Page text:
Not Cut out for a Career in Politics; BOOKS

The Mail on Sunday (London, England), December 20, 2009 | Go to article overview

Not Cut out for a Career in Politics; BOOKS


Byline: Fiona O'Malley

The Candidate by Susan O'Keeffe Currach Press e14.99 **

Journalist and unsuccessful European election candidate Susan O'Keeffe set herself a great challenge in writing this: making a book out of a diary of an election campaign and keeping it interesting. I admire her for taking on the challenge, as I do for putting her name forward for election, but I am not sure that the book succeeds.

Susan O'Keeffe came to politics as a novice. She appears not to have been reared in a political household and had remained above party politics in her work, even though she undoubtedly contributed to the political life of the country through her career as an influential journalist. Her decision to contest an election for Labour, a party she had only just joined, is admirable, particularly an election as gruelling as a European one. And her musings on 'the political game' provide an interesting outsider's perspective.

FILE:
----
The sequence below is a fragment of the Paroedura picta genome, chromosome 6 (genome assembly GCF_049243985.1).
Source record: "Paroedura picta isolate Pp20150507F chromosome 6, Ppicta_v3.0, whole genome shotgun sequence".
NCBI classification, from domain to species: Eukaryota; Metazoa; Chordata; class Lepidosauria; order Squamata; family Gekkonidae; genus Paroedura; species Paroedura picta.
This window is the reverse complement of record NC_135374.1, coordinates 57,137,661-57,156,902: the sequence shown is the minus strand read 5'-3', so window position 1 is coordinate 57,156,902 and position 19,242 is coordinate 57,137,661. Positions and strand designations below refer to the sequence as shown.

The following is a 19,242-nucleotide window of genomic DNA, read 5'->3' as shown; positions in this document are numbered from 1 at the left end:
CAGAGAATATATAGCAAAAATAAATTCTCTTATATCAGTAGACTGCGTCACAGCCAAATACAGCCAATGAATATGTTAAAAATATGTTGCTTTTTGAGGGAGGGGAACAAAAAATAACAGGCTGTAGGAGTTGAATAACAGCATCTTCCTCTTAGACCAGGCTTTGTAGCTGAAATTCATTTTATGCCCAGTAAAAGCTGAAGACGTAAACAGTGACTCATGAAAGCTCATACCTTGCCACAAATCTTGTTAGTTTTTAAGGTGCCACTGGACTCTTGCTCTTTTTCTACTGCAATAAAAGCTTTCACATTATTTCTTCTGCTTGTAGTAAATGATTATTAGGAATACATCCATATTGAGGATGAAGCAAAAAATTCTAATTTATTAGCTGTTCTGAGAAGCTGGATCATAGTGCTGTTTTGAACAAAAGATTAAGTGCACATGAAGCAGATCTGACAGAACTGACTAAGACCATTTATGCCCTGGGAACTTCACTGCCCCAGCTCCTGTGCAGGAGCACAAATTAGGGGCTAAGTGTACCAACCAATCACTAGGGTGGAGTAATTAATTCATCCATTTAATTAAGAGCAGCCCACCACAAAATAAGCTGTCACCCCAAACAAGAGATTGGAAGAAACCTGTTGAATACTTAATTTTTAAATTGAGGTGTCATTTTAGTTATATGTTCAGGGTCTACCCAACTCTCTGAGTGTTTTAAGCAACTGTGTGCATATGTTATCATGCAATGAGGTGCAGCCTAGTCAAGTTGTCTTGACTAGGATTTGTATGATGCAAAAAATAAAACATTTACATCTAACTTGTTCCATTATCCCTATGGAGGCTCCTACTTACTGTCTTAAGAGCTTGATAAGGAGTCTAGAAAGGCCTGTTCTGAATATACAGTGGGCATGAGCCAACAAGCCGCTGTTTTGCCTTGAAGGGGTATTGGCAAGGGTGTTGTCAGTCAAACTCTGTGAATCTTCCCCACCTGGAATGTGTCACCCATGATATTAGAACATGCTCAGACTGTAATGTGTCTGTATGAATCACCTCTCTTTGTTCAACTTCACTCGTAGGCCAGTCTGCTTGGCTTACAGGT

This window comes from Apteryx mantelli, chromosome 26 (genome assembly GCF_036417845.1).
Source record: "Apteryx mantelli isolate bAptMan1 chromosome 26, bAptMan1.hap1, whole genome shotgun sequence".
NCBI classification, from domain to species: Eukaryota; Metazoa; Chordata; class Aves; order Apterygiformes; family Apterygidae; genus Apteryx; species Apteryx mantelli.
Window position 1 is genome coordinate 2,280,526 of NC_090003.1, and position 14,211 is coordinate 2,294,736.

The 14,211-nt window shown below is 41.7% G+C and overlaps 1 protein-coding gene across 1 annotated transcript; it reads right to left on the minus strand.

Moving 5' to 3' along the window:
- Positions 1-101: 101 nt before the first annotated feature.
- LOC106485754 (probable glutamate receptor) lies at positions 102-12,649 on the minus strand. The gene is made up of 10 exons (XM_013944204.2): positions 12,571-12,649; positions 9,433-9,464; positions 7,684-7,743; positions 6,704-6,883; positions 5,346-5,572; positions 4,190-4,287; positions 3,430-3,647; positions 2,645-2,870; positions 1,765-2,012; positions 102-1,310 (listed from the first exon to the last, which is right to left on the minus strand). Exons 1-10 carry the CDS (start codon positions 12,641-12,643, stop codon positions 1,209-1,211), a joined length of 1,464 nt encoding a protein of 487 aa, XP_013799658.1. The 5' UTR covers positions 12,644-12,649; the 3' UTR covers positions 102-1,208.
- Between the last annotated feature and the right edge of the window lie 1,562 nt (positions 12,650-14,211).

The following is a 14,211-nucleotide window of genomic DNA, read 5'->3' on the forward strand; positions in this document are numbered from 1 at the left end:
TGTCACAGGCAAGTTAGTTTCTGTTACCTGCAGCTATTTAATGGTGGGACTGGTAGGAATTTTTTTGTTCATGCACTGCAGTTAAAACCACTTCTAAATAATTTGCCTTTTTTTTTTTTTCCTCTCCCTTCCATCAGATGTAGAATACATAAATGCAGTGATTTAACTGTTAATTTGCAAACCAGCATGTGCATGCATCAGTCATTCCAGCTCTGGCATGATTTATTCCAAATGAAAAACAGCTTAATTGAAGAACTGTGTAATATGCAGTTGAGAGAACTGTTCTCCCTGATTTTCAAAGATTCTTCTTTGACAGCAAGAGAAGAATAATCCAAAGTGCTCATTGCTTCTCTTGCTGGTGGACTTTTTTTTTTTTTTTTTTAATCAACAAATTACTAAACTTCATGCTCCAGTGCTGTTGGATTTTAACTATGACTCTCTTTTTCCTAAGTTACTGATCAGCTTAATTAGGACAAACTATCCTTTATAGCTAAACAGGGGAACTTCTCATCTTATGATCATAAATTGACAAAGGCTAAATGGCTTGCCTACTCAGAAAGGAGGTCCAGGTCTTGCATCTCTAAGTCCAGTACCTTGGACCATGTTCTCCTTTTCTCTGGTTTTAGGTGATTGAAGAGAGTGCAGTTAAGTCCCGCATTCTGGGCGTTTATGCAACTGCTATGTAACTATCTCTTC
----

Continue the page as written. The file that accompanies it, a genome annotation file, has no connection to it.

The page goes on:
However, trying to keep the reader's interest up for 192 pages is a big ask and this is where, despite her journalistic skills, the book fails.

An election campaign is an exhilarating experience for those who are in it. Despite your daily routine being more or less fixed, no two days are ever the same and the people you meet along the way add flavour, colour and enjoyment to the whole experience.

The stresses and tensions can be laughed at and this is vital to keep your sense of humour alive.

But this is merely a list of places visited and number of cups of tea drunk, which is not enough to sustain the reader. Her struggle to fill the pages is evidenced by her inclusion of full press releases and letters to various people. There was material here for a chapter rather than a whole book.

I didn't get the sense that the candidate took to the role all that comfortably. She seemed to question why she had to go out and meet people and felt awkward canvassing.

I got the impression that she never believed she was going to win and I can't understand anyone standing for election who does not have this conviction. It's vital. If you don't believe you're going to win, how can you convince your team, never mind the voters? …

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